[Just out of curiosity, Dr Egnor, I was wondering what the statute of limitations is on finding genocide deplorable? By your rationale, 3,500 years is enough time to stop blaming God for ordering Joshua's to use his army to destroy the Canaanites.]

      Atrocities don't depreciate, so it's a good question about the Israelites and the Canaanites, just as it's a good question about each of mankind's atrocities. The problem confronted by theodicy is very real. The traditional Christian answer would be that God is sovereign and he is not answerable to us. Atheists of course have nothing to say about the problem of evil. The problem of evil presupposes standards of good that transcend Darwinian utility, and atheists have no such standards, by logic. So we theists will keep trying to understand the problem of evil, and we'll keep laughing at atheists who misunderstand the implications of their ideology so profoundly that they think there is a problem.

      But of course all of the Canaanite/WL Craig stuff is b.s. anyway. It is merely a ruse used by Dawkins to avoid debating Craig, who would have kicked his ass.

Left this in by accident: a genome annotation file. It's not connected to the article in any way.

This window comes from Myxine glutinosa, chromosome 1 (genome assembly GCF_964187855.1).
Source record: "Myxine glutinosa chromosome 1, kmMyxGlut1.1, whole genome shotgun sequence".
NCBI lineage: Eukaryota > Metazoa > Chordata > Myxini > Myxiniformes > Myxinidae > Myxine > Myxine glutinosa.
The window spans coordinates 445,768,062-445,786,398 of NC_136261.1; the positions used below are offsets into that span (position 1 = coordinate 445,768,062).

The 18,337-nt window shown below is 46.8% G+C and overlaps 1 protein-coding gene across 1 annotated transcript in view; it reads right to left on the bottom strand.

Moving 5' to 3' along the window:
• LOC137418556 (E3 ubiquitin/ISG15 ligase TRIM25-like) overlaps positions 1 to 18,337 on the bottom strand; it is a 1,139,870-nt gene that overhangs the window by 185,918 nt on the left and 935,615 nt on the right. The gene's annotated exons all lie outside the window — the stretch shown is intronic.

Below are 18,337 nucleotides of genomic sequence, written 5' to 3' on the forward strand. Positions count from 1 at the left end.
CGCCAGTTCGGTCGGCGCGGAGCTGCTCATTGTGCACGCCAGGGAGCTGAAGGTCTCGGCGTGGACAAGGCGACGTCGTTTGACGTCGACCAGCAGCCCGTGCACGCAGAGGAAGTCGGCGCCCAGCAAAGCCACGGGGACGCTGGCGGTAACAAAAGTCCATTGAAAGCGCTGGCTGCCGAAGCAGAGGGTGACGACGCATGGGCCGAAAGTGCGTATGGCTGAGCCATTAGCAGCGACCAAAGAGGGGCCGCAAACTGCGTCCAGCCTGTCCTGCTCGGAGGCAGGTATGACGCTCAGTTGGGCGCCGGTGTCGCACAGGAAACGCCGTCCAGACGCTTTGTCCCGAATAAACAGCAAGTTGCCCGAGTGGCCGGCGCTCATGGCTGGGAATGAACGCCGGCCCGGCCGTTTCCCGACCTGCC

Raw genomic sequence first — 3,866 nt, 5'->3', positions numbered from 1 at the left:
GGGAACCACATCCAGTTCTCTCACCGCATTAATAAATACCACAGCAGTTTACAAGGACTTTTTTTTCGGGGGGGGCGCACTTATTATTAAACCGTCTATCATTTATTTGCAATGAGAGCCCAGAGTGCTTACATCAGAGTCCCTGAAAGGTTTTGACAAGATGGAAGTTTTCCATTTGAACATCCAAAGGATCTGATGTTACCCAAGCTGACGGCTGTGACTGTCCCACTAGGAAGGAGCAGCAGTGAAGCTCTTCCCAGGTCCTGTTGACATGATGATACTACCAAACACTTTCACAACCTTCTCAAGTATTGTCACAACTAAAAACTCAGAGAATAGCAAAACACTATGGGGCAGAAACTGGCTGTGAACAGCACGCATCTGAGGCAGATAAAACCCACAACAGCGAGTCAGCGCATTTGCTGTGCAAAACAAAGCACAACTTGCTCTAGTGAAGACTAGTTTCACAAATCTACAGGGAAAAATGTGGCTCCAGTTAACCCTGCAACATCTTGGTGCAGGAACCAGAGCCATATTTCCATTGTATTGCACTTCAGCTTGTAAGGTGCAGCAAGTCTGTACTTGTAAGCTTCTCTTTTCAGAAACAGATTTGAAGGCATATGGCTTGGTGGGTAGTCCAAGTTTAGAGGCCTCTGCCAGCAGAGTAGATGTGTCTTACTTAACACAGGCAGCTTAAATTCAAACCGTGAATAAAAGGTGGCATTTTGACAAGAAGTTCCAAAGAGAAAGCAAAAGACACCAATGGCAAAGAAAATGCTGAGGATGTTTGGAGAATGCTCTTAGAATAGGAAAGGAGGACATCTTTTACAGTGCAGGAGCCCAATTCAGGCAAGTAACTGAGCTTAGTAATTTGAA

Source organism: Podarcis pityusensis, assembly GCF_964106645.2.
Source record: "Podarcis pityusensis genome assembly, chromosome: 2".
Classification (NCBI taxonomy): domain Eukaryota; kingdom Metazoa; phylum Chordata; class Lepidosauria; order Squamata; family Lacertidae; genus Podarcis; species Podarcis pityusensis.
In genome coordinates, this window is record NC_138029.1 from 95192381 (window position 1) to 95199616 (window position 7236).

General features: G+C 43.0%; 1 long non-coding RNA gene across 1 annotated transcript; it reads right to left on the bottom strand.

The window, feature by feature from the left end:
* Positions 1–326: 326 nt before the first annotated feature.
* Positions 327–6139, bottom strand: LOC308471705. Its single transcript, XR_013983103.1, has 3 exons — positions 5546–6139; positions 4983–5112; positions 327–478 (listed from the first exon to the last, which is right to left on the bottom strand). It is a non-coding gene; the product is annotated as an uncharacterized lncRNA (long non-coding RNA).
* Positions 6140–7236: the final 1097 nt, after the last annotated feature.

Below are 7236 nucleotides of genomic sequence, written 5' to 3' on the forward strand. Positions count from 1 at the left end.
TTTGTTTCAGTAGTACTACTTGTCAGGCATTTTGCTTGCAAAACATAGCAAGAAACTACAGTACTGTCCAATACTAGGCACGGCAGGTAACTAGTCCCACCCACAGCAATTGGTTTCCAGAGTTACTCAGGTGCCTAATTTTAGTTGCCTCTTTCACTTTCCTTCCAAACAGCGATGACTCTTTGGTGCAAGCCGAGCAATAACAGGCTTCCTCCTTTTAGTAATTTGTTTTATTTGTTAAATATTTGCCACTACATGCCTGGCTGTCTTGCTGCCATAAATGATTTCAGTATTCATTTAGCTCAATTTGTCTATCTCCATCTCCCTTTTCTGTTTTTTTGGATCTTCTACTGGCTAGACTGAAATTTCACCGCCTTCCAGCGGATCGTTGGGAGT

[Alternatively, if people such as that anonymous poster should not be holding a grudge, losing any sleep or racking their brain daily over how the murder of six million Jews less than a century ago could have happened because it was not a personal experience or preventable by this person, then the same should apply to all of us and any reference to it by outspoken religious apologists as ammunition should be ignored.]

      Evil is very much in need of explanation, and adherents of ideologies prone to evil ought to think a lot about it. The problem is that atheists deny transcendent standards of good and evil-- if there is no God, there is no Law-Giver, no "ought", only "is". We each may have our own notions of right or wrong, but there is no "evil" or "good" that applies to all. Atheists are stuck with that absurdity, which is one reason why they are so funny.

      [If this response seems puerile, childish, passive aggressive or wildly inappropriate, it's only because I'm following the communicative style of most every contributor (on both sides) as a means of fitting in on my first post.


      Your points are well taken, and all sorts of styles are welcome here. Please comment more!

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    9. "Is there anything that science can't explain?"